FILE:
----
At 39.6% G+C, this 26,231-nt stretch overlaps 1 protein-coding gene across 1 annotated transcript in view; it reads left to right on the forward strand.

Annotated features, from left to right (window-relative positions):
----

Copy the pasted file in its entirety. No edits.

At 39.6% G+C, this 26,231-nt stretch overlaps 1 protein-coding gene across 1 annotated transcript in view; it reads left to right on the forward strand.

Annotated features, from left to right (window-relative positions):